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OPINION: Not Waiting for Sacramento to Tackle Pension Liability
By Rick Cole
When it comes to assets and liabilities, the City of Santa Monica has one of the strongest balance sheets among the 482 cities in California. We have consistently earned AAA (the highest) rating from all three national bond rating agencies.
So it is significant that the challenges facing CalPERS (our state’s public employee retirement system) are so stark that even Santa Monica has real cause for concern.
The nationwide problems with public pensions have frequently been in the news. Yet because the crisis is a long-term, slow-moving one, other issues often divert attention from this serious threat to public services and our future standard of living and quality of life.
In states like New Jersey and Illinois, their dire problems stem from state governments simply failing to adequately fund their annual obligations to keep pension systems solvent. In California it is both a little more complicated and less dire.
Yet given that CalPERS is the world’s largest pension fund, the shortfall in current pension assets should be troubling to taxpayers and public workers alike.
During the boom of the Nineties, CalPERS enjoyed many years of high returns that resulted in what’s called “superfunding.” They actually had collected more money than they were projected to need to pay for the pensions of state and local workers.
In retrospect, lawmakers and the governor made a catastrophic miscalculation, based on rosy assumptions of future earnings. They authorized retroactive increases in pension benefits for some state workers.
The vast majority of local governments soon fell into line. Why not? They believed in the now shattered delusion that because of the “superfunding” this would come without cost -- and so made no plan to cover those costs.
It was the great recession that clobbered that false sense of security -- and of course public pensions weren’t the only ones socked with cold reality. Millions of people nationwide lost their homes to foreclosure and others had their personal retirement accounts slashed.
But for CalPERS, which had invested heavily in stocks, real estate and other volatile markets, assets dropped precipitously. Despite nearly ten years of economic recovery, CalPERS is still significantly short of the funds needed to ensure it can meet its long-term promises to government workers.
Reforms have been put in place since the crash in 2008. In 2012, the State passed a landmark law that reduced pension formulas, raised the retirement age and fixed a number of loopholes that had artificially increased pension benefits. But it only applies to workers hired after it went into effect.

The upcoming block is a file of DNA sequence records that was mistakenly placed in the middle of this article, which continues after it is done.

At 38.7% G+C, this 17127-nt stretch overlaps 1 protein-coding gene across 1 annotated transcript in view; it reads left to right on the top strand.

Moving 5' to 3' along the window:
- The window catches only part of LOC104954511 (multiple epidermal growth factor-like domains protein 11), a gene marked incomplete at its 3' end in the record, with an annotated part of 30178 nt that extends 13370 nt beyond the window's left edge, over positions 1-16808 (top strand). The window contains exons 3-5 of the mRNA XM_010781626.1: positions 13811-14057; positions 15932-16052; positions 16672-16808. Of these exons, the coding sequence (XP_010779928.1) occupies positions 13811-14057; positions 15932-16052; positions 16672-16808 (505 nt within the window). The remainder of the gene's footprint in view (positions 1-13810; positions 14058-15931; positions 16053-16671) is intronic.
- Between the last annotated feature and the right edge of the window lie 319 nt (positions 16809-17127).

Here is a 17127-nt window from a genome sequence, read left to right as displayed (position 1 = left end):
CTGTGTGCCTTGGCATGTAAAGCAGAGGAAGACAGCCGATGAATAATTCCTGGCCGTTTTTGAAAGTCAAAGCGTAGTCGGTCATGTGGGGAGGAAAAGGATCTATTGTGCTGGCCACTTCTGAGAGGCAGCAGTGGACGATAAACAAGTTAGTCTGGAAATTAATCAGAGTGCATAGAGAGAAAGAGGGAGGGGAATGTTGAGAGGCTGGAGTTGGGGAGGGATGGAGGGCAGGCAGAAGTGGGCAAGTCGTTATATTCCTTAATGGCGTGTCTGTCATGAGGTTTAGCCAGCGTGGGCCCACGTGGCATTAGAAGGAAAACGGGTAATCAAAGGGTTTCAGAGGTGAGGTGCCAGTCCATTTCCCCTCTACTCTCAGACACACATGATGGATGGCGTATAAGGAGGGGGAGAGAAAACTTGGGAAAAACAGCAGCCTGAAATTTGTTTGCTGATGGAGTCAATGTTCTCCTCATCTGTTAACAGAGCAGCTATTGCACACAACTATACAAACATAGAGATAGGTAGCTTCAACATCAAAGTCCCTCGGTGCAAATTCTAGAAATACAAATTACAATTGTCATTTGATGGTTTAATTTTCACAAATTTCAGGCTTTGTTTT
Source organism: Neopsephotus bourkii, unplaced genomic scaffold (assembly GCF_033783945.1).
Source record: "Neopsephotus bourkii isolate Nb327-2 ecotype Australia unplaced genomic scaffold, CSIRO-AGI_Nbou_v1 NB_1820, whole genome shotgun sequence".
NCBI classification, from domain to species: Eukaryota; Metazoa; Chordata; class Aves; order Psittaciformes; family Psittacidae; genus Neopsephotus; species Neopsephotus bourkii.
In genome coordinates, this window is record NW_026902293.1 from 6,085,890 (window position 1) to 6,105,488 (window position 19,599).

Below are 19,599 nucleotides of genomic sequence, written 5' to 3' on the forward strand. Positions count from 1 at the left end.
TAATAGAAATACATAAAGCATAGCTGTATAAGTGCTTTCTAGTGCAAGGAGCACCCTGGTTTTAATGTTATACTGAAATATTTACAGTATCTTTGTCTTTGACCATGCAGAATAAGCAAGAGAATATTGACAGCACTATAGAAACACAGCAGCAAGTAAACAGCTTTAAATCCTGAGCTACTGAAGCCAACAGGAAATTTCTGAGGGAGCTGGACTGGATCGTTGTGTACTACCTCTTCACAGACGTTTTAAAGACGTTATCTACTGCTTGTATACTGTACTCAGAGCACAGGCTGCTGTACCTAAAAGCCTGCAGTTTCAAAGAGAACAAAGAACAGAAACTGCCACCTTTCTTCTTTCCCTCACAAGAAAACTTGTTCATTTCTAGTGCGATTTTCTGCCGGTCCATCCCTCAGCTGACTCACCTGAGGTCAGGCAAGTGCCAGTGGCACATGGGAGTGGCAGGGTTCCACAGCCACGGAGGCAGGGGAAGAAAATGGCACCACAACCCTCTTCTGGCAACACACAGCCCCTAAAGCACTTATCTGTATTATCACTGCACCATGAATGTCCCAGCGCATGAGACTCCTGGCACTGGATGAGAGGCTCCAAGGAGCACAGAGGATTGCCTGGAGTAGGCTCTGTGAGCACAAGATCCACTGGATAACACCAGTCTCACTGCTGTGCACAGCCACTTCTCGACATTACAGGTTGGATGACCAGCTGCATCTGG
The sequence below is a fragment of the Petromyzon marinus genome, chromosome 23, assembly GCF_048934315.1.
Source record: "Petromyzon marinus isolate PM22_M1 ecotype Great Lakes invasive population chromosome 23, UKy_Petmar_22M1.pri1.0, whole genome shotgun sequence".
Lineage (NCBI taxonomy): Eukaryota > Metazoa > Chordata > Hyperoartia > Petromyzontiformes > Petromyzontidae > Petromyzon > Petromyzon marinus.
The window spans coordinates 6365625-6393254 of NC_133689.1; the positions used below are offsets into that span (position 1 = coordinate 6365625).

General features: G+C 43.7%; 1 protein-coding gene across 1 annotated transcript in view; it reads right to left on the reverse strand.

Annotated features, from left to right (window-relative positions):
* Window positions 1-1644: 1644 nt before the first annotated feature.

Under long-standing California court rulings, pension benefits cannot be reduced. That applies not just to benefits already earned -- which only seems fair -- it also applies to future benefits accruing. That means in Santa Monica, for example, two thirds of the workforce (those hired before 2012) continue to earn benefits under a system we know was not fiscally sound.
That rule is under court challenge, but for cities like Santa Monica, the reality is stark. The total pension shortfall for Santa Monica is approximately $450 million. I say “approximately” because you will hear different numbers in that range (that’s because the number is recalculated every year based on complicated actuarial assumptions and the actual annual returns CalPERS makes on its existing investments).
Even if the projections are correct, the higher rates CalPERS needs to make up the shortfall will force local governments -- including Santa Monica -- to make painful choices about public services and employee pay in the years ahead in order to meet their pension obligations.
So Santa Monica is not waiting for Sacramento to tackle this challenge. Last year, we made a $45 million advance payment to CalPERS to chip away at our shortfall, bringing our total advance payments to CalPERS to over $77 million.
In Southern California, only Newport Beach has been able to afford to do something similar (although a few cities are setting up investment trusts as an alternative to trusting their additional payments to CalPERS.)
We have recently solicited and selected a proposal from specialists in this complicated financial arena to advise us on the most prudent fiscal approach to the problem. The initial results of this study will be available in mid-Fall and will include a spectrum of possible actions to mitigate this problem.
As City Manager, I’m responsible for submitting balanced budget recommendations to the City Council. So I’m convening a committee of 11 members to meet to understand, debate and look for answers to this sobering financial challenge.
After taking a deep dive into how the pension system is structured and future costs, the committee will advise me about options and priorities for addressing significantly rising pension costs and eliminating or significantly reducing the unfunded liability.
Seven members of the Pension Advisory Committee will be members of the public. Four will represent our workforce -- who also have a stake in solutions.
It’s clearly important that we look for people with the education and experience to grapple with a half billion dollar challenge -- and who represent a variety of backgrounds and perspectives.
I hope that undertaking such an effort can contribute to rational collaboration to ensure Santa Monica is fiscally sustainable.
If you are interested in serving on the Pension Advisory Committee, visit www.smgov.net/departments/cmo/ for more information and the online application.
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